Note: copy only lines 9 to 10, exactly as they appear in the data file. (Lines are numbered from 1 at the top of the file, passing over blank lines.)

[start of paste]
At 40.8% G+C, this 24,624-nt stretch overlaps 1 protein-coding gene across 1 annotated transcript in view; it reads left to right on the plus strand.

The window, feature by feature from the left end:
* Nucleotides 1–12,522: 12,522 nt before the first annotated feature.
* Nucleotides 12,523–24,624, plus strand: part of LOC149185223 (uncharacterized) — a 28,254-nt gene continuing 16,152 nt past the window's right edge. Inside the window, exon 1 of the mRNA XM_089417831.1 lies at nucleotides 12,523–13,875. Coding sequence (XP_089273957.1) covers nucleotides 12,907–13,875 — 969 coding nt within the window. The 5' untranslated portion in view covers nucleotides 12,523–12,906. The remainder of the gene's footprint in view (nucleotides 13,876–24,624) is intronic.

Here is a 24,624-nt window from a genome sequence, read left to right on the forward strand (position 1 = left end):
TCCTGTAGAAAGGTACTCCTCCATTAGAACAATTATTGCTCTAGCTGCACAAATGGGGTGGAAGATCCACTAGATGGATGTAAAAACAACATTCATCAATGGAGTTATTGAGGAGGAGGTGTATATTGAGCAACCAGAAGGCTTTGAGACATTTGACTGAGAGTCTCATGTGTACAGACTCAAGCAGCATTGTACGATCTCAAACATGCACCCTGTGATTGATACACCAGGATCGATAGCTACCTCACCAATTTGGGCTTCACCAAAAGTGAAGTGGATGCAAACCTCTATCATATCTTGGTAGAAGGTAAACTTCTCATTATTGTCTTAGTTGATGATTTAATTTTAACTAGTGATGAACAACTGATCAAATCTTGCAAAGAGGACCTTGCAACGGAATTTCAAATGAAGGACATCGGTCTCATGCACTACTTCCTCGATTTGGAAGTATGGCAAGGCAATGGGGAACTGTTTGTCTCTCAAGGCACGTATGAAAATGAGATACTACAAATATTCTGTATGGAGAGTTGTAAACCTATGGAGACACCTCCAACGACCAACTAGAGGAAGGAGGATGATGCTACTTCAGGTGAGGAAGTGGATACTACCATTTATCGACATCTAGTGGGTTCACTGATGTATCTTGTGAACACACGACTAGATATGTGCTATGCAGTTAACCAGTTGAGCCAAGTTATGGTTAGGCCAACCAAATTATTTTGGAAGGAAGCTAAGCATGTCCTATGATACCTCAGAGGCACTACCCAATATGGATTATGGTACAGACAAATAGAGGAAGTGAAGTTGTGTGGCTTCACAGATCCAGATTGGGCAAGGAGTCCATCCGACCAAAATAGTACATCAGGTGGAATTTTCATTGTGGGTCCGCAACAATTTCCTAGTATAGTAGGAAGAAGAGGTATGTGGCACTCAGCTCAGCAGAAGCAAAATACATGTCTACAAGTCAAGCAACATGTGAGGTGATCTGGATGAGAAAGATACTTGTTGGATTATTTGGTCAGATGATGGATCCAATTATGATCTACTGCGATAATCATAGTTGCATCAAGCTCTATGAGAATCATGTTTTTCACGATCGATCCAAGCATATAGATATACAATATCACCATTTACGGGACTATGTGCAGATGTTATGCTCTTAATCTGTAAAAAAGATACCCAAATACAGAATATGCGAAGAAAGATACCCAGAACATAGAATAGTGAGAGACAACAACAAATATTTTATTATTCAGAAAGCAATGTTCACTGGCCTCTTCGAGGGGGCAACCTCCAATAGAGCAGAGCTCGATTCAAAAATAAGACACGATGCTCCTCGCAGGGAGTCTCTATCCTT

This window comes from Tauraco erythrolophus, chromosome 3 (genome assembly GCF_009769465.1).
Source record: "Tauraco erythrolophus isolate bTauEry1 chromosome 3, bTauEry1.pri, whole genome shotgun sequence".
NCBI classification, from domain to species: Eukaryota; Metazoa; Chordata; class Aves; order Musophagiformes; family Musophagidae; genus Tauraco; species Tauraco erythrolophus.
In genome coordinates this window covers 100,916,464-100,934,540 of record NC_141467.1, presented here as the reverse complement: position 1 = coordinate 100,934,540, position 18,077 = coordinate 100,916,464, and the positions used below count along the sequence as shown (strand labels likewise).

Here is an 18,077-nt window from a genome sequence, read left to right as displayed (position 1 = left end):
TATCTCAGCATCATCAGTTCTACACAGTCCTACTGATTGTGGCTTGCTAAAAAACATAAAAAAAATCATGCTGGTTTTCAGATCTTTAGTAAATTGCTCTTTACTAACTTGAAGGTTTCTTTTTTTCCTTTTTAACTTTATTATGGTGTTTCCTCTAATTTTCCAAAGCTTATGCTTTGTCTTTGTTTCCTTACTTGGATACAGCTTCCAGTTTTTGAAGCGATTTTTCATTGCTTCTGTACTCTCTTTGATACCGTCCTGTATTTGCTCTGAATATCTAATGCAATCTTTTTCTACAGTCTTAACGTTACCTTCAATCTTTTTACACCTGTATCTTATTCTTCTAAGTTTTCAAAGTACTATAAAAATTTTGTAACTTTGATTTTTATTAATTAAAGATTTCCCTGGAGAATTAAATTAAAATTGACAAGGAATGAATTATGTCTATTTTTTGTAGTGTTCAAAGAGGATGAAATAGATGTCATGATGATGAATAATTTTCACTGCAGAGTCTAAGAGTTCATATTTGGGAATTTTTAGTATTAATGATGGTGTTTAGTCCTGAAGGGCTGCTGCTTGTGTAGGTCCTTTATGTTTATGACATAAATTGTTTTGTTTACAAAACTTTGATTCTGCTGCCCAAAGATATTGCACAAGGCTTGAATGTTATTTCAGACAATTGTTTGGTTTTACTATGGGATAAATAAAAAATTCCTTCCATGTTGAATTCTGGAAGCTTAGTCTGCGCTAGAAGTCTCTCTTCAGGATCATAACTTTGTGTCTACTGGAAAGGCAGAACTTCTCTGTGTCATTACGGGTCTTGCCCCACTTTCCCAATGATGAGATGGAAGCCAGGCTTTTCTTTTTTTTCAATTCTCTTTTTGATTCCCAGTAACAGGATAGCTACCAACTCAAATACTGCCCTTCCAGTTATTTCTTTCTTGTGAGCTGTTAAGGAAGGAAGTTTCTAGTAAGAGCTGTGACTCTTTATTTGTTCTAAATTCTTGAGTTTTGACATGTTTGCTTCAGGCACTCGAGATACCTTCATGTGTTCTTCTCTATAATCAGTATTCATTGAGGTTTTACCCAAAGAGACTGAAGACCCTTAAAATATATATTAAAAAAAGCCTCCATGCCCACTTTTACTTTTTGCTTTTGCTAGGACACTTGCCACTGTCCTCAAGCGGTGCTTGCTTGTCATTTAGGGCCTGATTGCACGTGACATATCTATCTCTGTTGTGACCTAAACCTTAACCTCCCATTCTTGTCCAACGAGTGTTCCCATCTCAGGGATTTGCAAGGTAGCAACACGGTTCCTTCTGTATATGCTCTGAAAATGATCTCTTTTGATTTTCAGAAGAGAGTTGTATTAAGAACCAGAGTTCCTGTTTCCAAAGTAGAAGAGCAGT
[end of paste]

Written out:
NCBI classification, from domain to species: Eukaryota; Metazoa; Chordata; class Aves; order Musophagiformes; family Musophagidae; genus Tauraco; species Tauraco erythrolophus.
In genome coordinates this window covers 100,916,464-100,934,540 of record NC_141467.1, presented here as the reverse complement: position 1 = coordinate 100,934,540, position 18,077 = coordinate 100,916,464, and the positions used below count along the sequence as shown (strand labels likewise).